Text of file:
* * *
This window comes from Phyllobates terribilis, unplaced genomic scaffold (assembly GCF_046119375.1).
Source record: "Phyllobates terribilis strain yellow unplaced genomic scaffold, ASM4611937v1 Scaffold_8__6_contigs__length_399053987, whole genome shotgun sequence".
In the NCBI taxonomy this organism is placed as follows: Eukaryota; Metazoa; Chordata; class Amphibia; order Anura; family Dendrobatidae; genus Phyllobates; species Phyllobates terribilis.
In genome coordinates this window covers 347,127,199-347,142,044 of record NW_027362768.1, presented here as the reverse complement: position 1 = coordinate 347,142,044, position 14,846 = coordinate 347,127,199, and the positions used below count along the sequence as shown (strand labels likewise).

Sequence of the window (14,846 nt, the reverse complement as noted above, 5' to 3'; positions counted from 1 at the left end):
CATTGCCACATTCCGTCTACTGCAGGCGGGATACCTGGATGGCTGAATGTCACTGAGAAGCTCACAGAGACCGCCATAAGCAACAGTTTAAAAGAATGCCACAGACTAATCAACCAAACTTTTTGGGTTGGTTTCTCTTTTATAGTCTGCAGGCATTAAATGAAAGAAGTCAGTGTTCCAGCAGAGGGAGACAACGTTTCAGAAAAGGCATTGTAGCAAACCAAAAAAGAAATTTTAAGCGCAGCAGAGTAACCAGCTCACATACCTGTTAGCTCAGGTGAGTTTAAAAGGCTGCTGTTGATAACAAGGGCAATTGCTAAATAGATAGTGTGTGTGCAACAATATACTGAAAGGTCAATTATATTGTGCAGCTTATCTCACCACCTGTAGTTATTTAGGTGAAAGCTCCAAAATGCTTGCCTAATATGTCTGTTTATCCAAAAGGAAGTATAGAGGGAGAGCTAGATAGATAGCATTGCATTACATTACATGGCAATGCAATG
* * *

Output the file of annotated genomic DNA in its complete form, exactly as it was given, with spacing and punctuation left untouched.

This window comes from Phyllobates terribilis, unplaced genomic scaffold (assembly GCF_046119375.1).
Source record: "Phyllobates terribilis strain yellow unplaced genomic scaffold, ASM4611937v1 Scaffold_8__6_contigs__length_399053987, whole genome shotgun sequence".
In the NCBI taxonomy this organism is placed as follows: Eukaryota; Metazoa; Chordata; class Amphibia; order Anura; family Dendrobatidae; genus Phyllobates; species Phyllobates terribilis.
In genome coordinates this window covers 347,127,199-347,142,044 of record NW_027362768.1, presented here as the reverse complement: position 1 = coordinate 347,142,044, position 14,846 = coordinate 347,127,199, and the positions used below count along the sequence as shown (strand labels likewise).

Sequence of the window (14,846 nt, the reverse complement as noted above, 5' to 3'; positions counted from 1 at the left end):
CATTGCCACATTCCGTCTACTGCAGGCGGGATACCTGGATGGCTGAATGTCACTGAGAAGCTCACAGAGACCGCCATAAGCAACAGTTTAAAAGAATGCCACAGACTAATCAACCAAACTTTTTGGGTTGGTTTCTCTTTTATAGTCTGCAGGCATTAAATGAAAGAAGTCAGTGTTCCAGCAGAGGGAGACAACGTTTCAGAAAAGGCATTGTAGCAAACCAAAAAAGAAATTTTAAGCGCAGCAGAGTAACCAGCTCACATACCTGTTAGCTCAGGTGAGTTTAAAAGGCTGCTGTTGATAACAAGGGCAATTGCTAAATAGATAGTGTGTGTGCAACAATATACTGAAAGGTCAATTATATTGTGCAGCTTATCTCACCACCTGTAGTTATTTAGGTGAAAGCTCCAAAATGCTTGCCTAATATGTCTGTTTATCCAAAAGGAAGTATAGAGGGAGAGCTAGATAGATAGCATTGCATTACATTACATGGCAATGCAATG